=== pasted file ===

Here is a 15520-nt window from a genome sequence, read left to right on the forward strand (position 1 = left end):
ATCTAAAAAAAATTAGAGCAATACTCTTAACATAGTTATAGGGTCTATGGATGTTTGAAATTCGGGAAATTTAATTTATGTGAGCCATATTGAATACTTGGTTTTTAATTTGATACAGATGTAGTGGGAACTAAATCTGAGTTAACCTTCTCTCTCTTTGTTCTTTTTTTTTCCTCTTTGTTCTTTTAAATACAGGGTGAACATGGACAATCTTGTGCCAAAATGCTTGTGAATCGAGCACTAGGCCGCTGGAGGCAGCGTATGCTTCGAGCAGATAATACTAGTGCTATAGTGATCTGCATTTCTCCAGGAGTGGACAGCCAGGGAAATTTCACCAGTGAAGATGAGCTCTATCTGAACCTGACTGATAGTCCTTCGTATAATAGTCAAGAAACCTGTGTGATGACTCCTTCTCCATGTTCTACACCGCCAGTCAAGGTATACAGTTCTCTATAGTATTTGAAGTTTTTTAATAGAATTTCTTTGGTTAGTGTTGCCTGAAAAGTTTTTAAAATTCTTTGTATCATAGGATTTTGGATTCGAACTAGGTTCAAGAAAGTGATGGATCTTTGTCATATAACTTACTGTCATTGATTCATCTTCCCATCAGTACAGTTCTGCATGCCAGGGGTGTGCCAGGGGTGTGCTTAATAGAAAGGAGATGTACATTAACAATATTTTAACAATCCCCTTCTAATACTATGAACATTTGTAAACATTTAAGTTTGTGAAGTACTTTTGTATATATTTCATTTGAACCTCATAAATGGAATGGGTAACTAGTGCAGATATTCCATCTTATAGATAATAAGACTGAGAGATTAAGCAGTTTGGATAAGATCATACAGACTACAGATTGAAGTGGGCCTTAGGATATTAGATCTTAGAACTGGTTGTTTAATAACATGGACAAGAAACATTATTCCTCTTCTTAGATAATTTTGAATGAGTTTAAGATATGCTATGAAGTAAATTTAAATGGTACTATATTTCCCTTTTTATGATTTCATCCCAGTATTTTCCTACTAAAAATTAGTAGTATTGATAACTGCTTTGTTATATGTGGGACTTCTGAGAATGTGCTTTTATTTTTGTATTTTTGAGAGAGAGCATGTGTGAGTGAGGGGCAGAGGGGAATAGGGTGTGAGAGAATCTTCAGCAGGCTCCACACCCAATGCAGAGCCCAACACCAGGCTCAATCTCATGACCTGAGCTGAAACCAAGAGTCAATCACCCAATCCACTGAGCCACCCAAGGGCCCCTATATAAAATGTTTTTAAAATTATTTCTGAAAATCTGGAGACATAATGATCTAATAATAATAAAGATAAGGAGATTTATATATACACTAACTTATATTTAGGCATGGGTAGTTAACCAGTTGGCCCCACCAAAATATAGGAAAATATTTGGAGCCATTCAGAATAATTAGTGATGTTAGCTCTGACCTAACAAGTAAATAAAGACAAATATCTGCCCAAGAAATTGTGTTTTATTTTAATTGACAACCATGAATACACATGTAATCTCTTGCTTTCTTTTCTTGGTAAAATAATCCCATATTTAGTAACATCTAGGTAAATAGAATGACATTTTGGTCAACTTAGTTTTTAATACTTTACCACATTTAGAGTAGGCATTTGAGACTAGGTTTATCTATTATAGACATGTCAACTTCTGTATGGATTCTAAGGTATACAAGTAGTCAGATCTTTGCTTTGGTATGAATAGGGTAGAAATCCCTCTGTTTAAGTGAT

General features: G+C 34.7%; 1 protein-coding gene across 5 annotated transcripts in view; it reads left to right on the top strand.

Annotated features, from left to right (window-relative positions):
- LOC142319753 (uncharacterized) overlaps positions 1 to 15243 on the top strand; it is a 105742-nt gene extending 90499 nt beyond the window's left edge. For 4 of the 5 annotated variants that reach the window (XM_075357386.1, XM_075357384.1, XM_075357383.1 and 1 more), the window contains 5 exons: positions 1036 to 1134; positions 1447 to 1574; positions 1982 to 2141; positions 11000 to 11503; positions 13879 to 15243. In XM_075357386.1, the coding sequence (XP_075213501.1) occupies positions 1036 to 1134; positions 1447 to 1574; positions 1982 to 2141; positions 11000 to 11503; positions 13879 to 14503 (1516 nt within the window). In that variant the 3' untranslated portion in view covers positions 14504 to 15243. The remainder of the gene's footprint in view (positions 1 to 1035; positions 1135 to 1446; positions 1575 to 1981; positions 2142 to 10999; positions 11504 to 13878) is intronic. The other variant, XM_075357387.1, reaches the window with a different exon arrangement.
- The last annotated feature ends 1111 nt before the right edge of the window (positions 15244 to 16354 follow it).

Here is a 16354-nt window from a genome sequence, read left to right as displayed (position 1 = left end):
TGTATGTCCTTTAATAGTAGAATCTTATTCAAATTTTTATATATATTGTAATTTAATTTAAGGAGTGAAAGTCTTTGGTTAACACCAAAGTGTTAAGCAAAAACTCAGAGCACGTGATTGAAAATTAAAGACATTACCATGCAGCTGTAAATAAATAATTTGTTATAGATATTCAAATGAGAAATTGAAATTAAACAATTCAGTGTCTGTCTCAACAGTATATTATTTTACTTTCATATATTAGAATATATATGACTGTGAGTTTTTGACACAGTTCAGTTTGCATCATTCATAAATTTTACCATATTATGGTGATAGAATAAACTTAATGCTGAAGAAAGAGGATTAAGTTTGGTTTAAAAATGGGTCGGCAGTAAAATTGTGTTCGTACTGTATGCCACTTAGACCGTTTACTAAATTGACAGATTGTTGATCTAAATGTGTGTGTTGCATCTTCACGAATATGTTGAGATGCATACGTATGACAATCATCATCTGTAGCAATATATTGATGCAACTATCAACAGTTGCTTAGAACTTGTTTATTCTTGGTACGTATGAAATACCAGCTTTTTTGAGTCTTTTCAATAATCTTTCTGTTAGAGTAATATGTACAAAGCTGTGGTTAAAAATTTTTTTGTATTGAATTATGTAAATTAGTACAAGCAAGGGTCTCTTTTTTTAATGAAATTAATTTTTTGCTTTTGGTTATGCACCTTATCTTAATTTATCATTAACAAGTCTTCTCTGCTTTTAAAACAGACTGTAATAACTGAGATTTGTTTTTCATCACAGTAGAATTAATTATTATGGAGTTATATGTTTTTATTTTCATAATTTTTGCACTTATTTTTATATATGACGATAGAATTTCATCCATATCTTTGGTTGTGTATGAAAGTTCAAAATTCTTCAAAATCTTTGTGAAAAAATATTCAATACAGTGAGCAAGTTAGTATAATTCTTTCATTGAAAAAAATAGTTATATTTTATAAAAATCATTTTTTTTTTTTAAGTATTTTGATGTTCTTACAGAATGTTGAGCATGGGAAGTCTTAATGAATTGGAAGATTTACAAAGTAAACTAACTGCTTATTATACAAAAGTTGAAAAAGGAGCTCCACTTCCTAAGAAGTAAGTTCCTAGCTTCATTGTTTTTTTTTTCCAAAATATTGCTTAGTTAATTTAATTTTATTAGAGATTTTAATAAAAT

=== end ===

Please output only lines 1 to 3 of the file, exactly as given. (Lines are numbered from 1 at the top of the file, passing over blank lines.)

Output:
Here is a 15520-nt window from a genome sequence, read left to right on the forward strand (position 1 = left end):
ATCTAAAAAAAATTAGAGCAATACTCTTAACATAGTTATAGGGTCTATGGATGTTTGAAATTCGGGAAATTTAATTTATGTGAGCCATATTGAATACTTGGTTTTTAATTTGATACAGATGTAGTGGGAACTAAATCTGAGTTAACCTTCTCTCTCTTTGTTCTTTTTTTTTCCTCTTTGTTCTTTTAAATACAGGGTGAACATGGACAATCTTGTGCCAAAATGCTTGTGAATCGAGCACTAGGCCGCTGGAGGCAGCGTATGCTTCGAGCAGATAATACTAGTGCTATAGTGATCTGCATTTCTCCAGGAGTGGACAGCCAGGGAAATTTCACCAGTGAAGATGAGCTCTATCTGAACCTGACTGATAGTCCTTCGTATAATAGTCAAGAAACCTGTGTGATGACTCCTTCTCCATGTTCTACACCGCCAGTCAAGGTATACAGTTCTCTATAGTATTTGAAGTTTTTTAATAGAATTTCTTTGGTTAGTGTTGCCTGAAAAGTTTTTAAAATTCTTTGTATCATAGGATTTTGGATTCGAACTAGGTTCAAGAAAGTGATGGATCTTTGTCATATAACTTACTGTCATTGATTCATCTTCCCATCAGTACAGTTCTGCATGCCAGGGGTGTGCCAGGGGTGTGCTTAATAGAAAGGAGATGTACATTAACAATATTTTAACAATCCCCTTCTAATACTATGAACATTTGTAAACATTTAAGTTTGTGAAGTACTTTTGTATATATTTCATTTGAACCTCATAAATGGAATGGGTAACTAGTGCAGATATTCCATCTTATAGATAATAAGACTGAGAGATTAAGCAGTTTGGATAAGATCATACAGACTACAGATTGAAGTGGGCCTTAGGATATTAGATCTTAGAACTGGTTGTTTAATAACATGGACAAGAAACATTATTCCTCTTCTTAGATAATTTTGAATGAGTTTAAGATATGCTATGAAGTAAATTTAAATGGTACTATATTTCCCTTTTTATGATTTCATCCCAGTATTTTCCTACTAAAAATTAGTAGTATTGATAACTGCTTTGTTATATGTGGGACTTCTGAGAATGTGCTTTTATTTTTGTATTTTTGAGAGAGAGCATGTGTGAGTGAGGGGCAGAGGGGAATAGGGTGTGAGAGAATCTTCAGCAGGCTCCACACCCAATGCAGAGCCCAACACCAGGCTCAATCTCATGACCTGAGCTGAAACCAAGAGTCAATCACCCAATCCACTGAGCCACCCAAGGGCCCCTATATAAAATGTTTTTAAAATTATTTCTGAAAATCTGGAGACATAATGATCTAATAATAATAAAGATAAGGAGATTTATATATACACTAACTTATATTTAGGCATGGGTAGTTAACCAGTTGGCCCCACCAAAATATAGGAAAATATTTGGAGCCATTCAGAATAATTAGTGATGTTAGCTCTGACCTAACAAGTAAATAAAGACAAATATCTGCCCAAGAAATTGTGTTTTATTTTAATTGACAACCATGAATACACATGTAATCTCTTGCTTTCTTTTCTTGGTAAAATAATCCCATATTTAGTAACATCTAGGTAAATAGAATGACATTTTGGTCAACTTAGTTTTTAATACTTTACCACATTTAGAGTAGGCATTTGAGACTAGGTTTATCTATTATAGACATGTCAACTTCTGTATGGATTCTAAGGTATACAAGTAGTCAGATCTTTGCTTTGGTATGAATAGGGTAGAAATCCCTCTGTTTAAGTGAT

General features: G+C 34.7%; 1 protein-coding gene across 5 annotated transcripts in view; it reads left to right on the top strand.